Twenty-seven days after his coronation in Cleveland and post-convention bounce, Donald Trump’s prospects appear to be dwindling — a precipitous decline he sought to reverse on Wednesday with a major shakeup of top campaign staff.
Weighed down by a dizzying string of successive and overlapping controversies, verbal spats, and political missteps, Trump saw his brief advantage evaporate in a haze of conflicts with everyone from the parents of a slain Muslim-American war hero and the most powerful elected official in Republican politics to a crying baby.
And that was just the beginning.
Last week, the nominee set off alarm bells across the political spectrum with comments suggesting“Second Amendment people” could step up as a last line of defense against Clinton and her potential judicial appointees. That mess was hardly settled by the time Trump launched a new attack on President Barack Obama, repeatedly calling him the “founder” of ISIS — curious phrasing he clung to for days before seeking to defuse critics with an attack on reporters he said “don’t get sarcasm.”
Now, with the candidate short on room for error, a gamble: Trump has brought in a new chief executive and campaign manager to right the ship. Let’s look back at how we got here.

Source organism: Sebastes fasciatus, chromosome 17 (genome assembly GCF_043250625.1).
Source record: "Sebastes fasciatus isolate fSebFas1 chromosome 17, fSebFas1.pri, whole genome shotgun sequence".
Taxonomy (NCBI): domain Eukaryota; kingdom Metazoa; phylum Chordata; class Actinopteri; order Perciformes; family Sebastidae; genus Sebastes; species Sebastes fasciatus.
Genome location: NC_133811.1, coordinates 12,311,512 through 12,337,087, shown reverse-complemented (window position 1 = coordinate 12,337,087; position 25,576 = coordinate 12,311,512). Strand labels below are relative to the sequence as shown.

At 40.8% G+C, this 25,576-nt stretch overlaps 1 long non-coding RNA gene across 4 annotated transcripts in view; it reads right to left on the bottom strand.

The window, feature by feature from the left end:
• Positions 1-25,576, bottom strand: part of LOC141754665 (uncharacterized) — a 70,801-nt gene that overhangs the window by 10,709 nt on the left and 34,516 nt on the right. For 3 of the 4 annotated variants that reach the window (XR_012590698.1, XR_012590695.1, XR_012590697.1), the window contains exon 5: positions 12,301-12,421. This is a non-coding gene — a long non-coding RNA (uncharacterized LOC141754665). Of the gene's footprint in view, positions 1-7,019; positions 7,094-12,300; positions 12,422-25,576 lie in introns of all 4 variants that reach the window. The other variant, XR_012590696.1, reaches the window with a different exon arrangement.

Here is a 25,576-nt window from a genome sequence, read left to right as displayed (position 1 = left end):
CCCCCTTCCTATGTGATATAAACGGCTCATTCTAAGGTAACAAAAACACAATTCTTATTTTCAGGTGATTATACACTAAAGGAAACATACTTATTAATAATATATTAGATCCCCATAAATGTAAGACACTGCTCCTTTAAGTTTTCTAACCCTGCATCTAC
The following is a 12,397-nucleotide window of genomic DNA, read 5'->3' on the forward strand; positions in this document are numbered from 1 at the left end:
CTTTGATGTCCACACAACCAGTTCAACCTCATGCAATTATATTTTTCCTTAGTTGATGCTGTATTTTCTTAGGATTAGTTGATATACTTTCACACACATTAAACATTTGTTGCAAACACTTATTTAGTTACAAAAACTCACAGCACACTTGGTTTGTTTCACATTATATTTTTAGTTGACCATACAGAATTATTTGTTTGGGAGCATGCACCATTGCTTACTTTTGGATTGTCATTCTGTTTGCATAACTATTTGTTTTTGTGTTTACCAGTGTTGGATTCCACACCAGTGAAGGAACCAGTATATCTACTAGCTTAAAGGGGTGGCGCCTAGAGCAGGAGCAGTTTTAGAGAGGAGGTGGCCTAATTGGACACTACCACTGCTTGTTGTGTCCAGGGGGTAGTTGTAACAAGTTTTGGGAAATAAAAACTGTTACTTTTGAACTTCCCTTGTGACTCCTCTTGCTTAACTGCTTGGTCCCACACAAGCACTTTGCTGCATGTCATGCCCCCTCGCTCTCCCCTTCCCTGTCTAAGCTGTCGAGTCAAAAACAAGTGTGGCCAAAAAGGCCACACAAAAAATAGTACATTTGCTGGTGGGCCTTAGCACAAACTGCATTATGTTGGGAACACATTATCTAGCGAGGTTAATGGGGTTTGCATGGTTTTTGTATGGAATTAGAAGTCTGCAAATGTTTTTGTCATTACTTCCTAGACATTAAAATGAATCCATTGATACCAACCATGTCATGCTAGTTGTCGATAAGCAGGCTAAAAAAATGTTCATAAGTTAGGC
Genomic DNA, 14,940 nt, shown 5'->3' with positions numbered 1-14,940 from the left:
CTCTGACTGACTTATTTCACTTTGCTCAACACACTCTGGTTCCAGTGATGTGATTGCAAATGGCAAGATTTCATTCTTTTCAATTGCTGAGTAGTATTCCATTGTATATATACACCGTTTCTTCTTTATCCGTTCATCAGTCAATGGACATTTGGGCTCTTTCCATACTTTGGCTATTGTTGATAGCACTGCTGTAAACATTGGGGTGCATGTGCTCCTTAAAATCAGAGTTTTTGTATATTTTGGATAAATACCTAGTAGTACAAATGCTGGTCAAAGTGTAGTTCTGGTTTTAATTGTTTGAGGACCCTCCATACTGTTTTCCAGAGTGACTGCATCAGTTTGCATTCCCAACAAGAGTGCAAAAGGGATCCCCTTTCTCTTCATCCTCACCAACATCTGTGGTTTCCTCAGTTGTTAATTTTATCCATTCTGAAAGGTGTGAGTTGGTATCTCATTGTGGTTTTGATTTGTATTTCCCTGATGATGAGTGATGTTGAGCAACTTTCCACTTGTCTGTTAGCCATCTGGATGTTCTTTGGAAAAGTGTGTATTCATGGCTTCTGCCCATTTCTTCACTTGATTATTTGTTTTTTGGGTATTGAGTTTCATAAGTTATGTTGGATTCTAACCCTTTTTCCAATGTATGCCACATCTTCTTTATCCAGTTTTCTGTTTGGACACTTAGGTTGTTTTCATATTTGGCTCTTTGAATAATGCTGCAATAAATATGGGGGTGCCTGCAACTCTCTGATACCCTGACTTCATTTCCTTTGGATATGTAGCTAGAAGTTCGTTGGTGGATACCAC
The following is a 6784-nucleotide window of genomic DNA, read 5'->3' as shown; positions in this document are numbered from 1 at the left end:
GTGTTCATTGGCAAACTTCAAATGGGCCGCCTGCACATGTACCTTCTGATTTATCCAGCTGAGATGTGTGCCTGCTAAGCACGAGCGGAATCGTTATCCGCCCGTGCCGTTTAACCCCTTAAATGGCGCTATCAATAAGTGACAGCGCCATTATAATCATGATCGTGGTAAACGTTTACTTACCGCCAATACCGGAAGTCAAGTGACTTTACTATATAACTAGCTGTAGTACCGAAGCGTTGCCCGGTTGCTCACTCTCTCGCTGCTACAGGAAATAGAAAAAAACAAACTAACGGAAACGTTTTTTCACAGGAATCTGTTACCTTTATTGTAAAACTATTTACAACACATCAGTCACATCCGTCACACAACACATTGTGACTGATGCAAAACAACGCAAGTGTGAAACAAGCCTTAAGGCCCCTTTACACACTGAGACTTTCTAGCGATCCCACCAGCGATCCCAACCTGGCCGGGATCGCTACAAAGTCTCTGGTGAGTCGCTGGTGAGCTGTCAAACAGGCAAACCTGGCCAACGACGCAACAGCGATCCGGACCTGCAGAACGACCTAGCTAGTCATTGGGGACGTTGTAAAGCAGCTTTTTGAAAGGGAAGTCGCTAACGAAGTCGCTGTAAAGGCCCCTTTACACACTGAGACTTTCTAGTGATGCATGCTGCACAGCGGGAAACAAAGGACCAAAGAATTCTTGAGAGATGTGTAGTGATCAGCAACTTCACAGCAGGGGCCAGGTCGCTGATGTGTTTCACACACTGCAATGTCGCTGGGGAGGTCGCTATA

First, a bounce
It’s almost hard to remember the hot summer night in Cleveland almost four weeks ago, when Trump accepted the Republican party’s presidential nomination with a dire warning — and a sober promise.
The country is in decline, he told an approving audience of Republican delegates, cracking up domestically while its citizens are forced to endure “one international humiliation after another.”
Reversing the rot would require something special. Quite simply, it would require Donald Trump.
“I alone can fix” the broken and corrupt political system, he said, before declaring to the more than 32 million watching at home, “I am your voice.”